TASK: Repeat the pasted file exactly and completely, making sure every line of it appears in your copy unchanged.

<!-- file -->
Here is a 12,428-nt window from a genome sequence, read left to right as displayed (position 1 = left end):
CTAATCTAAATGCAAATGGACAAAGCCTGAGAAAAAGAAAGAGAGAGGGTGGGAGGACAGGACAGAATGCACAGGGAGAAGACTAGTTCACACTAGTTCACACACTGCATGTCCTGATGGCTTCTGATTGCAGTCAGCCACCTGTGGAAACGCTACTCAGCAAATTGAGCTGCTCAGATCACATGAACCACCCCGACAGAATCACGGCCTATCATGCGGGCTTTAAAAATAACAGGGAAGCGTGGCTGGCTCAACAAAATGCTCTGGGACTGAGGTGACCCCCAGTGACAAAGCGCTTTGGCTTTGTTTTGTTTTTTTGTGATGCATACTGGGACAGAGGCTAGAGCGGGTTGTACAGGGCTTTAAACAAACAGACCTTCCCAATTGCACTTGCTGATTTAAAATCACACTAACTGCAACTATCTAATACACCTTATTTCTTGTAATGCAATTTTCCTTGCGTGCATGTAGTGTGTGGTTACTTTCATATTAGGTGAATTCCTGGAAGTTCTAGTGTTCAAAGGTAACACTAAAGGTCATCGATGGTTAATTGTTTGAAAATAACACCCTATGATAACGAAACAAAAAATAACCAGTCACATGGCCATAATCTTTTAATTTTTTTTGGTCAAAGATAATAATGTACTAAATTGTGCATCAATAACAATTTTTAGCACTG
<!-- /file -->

Here is a 12,428-nt window from a genome sequence, read left to right as displayed (position 1 = left end):
CTAATCTAAATGCAAATGGACAAAGCCTGAGAAAAAGAAAGAGAGAGGGTGGGAGGACAGGACAGAATGCACAGGGAGAAGACTAGTTCACACTAGTTCACACACTGCATGTCCTGATGGCTTCTGATTGCAGTCAGCCACCTGTGGAAACGCTACTCAGCAAATTGAGCTGCTCAGATCACATGAACCACCCCGACAGAATCACGGCCTATCATGCGGGCTTTAAAAATAACAGGGAAGCGTGGCTGGCTCAACAAAATGCTCTGGGACTGAGGTGACCCCCAGTGACAAAGCGCTTTGGCTTTGTTTTGTTTTTTTGTGATGCATACTGGGACAGAGGCTAGAGCGGGTTGTACAGGGCTTTAAACAAACAGACCTTCCCAATTGCACTTGCTGATTTAAAATCACACTAACTGCAACTATCTAATACACCTTATTTCTTGTAATGCAATTTTCCTTGCGTGCATGTAGTGTGTGGTTACTTTCATATTAGGTGAATTCCTGGAAGTTCTAGTGTTCAAAGGTAACACTAAAGGTCATCGATGGTTAATTGTTTGAAAATAACACCCTATGATAACGAAACAAAAAATAACCAGTCACATGGCCATAATCTTTTAATTTTTTTTGGTCAAAGATAATAATGTACTAAATTGTGCATCAATAACAATTTTTAGCACTG